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A&I Int'l Trading Corp. v. Carrington Sales Co.

United States District Court, S.D. New York

April 21, 2014

CARRINGTON SALES CO. et al., Defendant.


THOMAS P. GRIEFA, District Judge.

Plaintiff A&I International Trading Corporation brings this action alleging fraud and breach of contract by defendants Carrington Sales Company and Ari Ben-Menashe.

More than 11 years after plaintiff last contacted this court, defendants move to dismiss the case with prejudice for lack of prosecution. The motion is granted.


A&I filed its complaint on June 26, 1996, in the Southern District of New York. The complaint alleges fraud and breach of contract based on defendants' conduct in "late 1995." Allegedly Ben-Menashe, on behalf of Carrington Sales, made misrepresentations to A&I in the course of contract negotiations. The case was assigned to Judge Knapp.

On August 22, 1996, defendants moved to dismiss the case or to compel arbitration. In response, on October 7, 1996, A&I requested that if the court compelled arbitration, the parties should arbitrate in New York City. In November 1996, before the court ruled on the motion, the parties agreed to arbitrate their dispute.

Nothing happened in this case for the next five years. On November 11, 2001, the case was transferred to Judge Griesa's docket. In December 2001, A&I advised defendants that it intended to pursue arbitration. The arbitrator dismissed the claims against Ben-Menashe, and Carrington later withdrew from the arbitration. (The parties dispute whether Carrington's withdrawal was proper, but it is the timing, not the propriety, of the withdrawal that is relevant here.) In June 2002, plaintiff's counsel sent a letter to the court advising of the status of the arbitration. Plaintiff's counsel also called the court "about two times" to check on the status of the case.

On May 31, 2005, after nearly 3 years without any activity on the docket, the court administratively closed the case. This closure did not constitute a dismissal of the case or affect the parties' rights in the litigation.

Nothing else happened in the case until May 24, 2013-nearly 17 years after filing the complaint and 11 years after the arbitration concluded-when A&I wrote to the court, requesting that the court reopen the case.

On September 18, 2013, defendants moved to dismiss the case for lack of prosecution.


In the exercise of its broad discretion "to achieve the orderly and expeditious resolution of cases, " Link v. Wabash R.R. Co. , 370 U.S. 626, 630-31 (1962), a district court is authorized to dismiss a case for lack of prosecution, Theilmann v. Rutland Hosp., Inc. , 455 F.2d 853, 855 (2d Cir. 1972); see Fed.R.Civ.P. 41(b). In deciding the motion, the district court should consider whether:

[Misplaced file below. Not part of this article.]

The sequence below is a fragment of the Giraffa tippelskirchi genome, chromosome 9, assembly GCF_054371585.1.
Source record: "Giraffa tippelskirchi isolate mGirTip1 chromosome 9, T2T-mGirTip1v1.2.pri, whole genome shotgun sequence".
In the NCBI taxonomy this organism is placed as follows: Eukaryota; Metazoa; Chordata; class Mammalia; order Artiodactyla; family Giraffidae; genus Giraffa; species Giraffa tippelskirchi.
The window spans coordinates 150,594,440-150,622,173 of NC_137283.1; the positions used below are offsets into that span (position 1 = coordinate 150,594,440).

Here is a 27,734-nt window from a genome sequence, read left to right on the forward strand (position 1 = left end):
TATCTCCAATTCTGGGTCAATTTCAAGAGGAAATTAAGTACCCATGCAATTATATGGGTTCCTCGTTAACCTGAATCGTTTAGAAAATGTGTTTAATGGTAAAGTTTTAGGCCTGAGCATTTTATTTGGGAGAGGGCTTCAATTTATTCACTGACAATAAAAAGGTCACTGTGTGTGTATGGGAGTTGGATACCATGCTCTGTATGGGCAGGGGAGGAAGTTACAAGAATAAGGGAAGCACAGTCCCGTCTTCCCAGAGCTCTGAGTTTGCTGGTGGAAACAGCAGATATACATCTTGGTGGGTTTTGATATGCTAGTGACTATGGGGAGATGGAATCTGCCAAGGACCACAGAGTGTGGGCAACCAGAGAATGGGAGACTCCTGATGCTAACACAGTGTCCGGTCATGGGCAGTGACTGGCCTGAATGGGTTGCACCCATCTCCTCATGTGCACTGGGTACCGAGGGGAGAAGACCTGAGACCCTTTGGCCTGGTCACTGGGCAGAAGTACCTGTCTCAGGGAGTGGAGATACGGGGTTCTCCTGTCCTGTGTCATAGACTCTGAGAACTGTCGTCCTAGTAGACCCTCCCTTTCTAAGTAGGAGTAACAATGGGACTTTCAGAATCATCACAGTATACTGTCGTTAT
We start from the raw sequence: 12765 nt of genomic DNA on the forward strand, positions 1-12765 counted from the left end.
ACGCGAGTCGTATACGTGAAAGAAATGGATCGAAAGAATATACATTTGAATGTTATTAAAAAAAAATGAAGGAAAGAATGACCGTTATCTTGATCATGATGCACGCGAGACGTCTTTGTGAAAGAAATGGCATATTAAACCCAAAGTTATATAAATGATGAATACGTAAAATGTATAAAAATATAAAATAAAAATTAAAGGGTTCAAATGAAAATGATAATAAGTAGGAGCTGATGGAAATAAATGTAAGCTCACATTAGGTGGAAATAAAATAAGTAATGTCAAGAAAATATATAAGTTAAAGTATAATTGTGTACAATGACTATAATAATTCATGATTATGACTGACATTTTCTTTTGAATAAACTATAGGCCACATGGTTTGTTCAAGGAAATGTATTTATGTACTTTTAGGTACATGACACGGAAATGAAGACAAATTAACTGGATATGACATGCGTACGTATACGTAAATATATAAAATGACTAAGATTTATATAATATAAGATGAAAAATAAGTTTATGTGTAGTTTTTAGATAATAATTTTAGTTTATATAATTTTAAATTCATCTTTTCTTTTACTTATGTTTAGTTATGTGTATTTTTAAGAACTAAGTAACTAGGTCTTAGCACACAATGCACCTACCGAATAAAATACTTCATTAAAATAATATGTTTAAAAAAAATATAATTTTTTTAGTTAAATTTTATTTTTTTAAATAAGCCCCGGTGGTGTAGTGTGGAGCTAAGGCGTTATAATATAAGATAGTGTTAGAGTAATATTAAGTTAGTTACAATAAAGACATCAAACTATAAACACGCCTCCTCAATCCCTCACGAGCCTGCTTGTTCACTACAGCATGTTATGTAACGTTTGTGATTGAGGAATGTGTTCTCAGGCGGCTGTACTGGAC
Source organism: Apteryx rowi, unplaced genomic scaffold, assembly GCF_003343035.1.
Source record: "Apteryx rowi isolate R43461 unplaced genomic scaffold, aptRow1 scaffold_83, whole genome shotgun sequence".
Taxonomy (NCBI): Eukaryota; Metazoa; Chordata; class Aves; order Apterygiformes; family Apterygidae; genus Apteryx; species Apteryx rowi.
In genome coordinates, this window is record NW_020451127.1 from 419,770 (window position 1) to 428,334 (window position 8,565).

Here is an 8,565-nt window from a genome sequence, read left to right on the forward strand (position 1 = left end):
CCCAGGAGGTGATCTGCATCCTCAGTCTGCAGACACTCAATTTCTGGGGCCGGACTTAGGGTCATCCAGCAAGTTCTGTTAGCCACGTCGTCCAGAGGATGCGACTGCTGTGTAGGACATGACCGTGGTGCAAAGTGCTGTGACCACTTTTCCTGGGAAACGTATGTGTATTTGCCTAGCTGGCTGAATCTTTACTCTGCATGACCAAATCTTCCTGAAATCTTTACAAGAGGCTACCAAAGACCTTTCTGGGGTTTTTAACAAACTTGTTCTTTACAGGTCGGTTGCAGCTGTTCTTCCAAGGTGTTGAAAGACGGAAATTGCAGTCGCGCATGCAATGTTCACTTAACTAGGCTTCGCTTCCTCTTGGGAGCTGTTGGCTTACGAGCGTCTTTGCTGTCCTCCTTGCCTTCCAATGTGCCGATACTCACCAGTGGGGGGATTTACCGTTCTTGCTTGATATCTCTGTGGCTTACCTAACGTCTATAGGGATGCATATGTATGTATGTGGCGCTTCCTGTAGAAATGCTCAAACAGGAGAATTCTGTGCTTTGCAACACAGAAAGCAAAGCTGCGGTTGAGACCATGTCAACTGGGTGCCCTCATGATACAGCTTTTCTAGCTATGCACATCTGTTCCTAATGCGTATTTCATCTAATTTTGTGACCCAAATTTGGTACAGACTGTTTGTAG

(1) the plaintiff's failure to prosecute caused a delay of significant duration; (2) plaintiff was given notice that further delay would result in dismissal; (3) defendant was likely to be prejudiced by further delay; (4) the need to alleviate court calendar congestion was carefully balanced against plaintiff's right to an opportunity for a day in court; and (5) the trial court adequately assessed the efficacy of lesser sanctions."

Ruzsa v. Rubenstein & Sendy Attys at Law , 520 F.3d 176, 177 (2d Cir. 2008) (per curiam). No single factor is dispositive, and ultimately the court must decide if dismissal is appropriate in light of the record as a whole. United States ex rel. Drake v. Norden Sys., Inc. , 375 F.3d 248, 254 (2d Cir. 2004).

The procedural history of this case shows plaintiff's repeated failure to press forward with litigation. Five years passed between plaintiff's agreement to arbitrate and the filing of the arbitration. After arbitration failed, plaintiff sent a letter and made two calls to the court. Another eleven years went by before plaintiff again attempted to move forward with the case. Where "inaction and lethargy became the rule, " the district court can properly dismiss for failure to prosecute. Shannon v. Gen. Elec. Co. , 186 F.3d 186, 194 (2d Cir. 1999).

Defendants suffer prejudice in defending against claims as time elapses-memories grow stale and evidence is lost. See Ruzsa , 520 F.3d at 177. Here, A&I's claims rest in part on misrepresentations alleged to have happened almost 20 years ago. A&I offers no evidence showing that defendants will not suffer prejudice from further delay.

A&I contends that defendants are responsible for the delay. But the only explanation A&I offers is that defendants should have pressed for dismissal sooner. This argument is meritless. It is the plaintiff's responsibility to press his case. Dodson v. Runyon , 86 F.3d 37, 41 (2d Cir. 1996). Defendants are not under any duty to take steps to bring a case to trial. Id . And it is not the duty of the court to contact plaintiffs and urge them to prosecute this action. Id.

The length of A&I's delay also affects whether lesser sanctions are an adequate remedy. Dodson , 86 F.3d at 41. Given the severe delay and the resulting prejudice to defendants, no lesser sanction will suffice.

The court has not previously warned A&I that failure to prosecute the case would result in dismissal. The parties have, however, briefed the issue, and A&I has had the opportunity to offer an explanation for its delay.

In light of the entire record in this case, dismissal is appropriate. The length of delay in this case is exceptional, and the Second Circuit has routinely upheld dismissals for much shorter delays. See Shannon , 186 F.3d at 194.


The case is dismissed with prejudice, and the case should be closed.

This opinion resolves the motion listed as document number 17.

So ordered.

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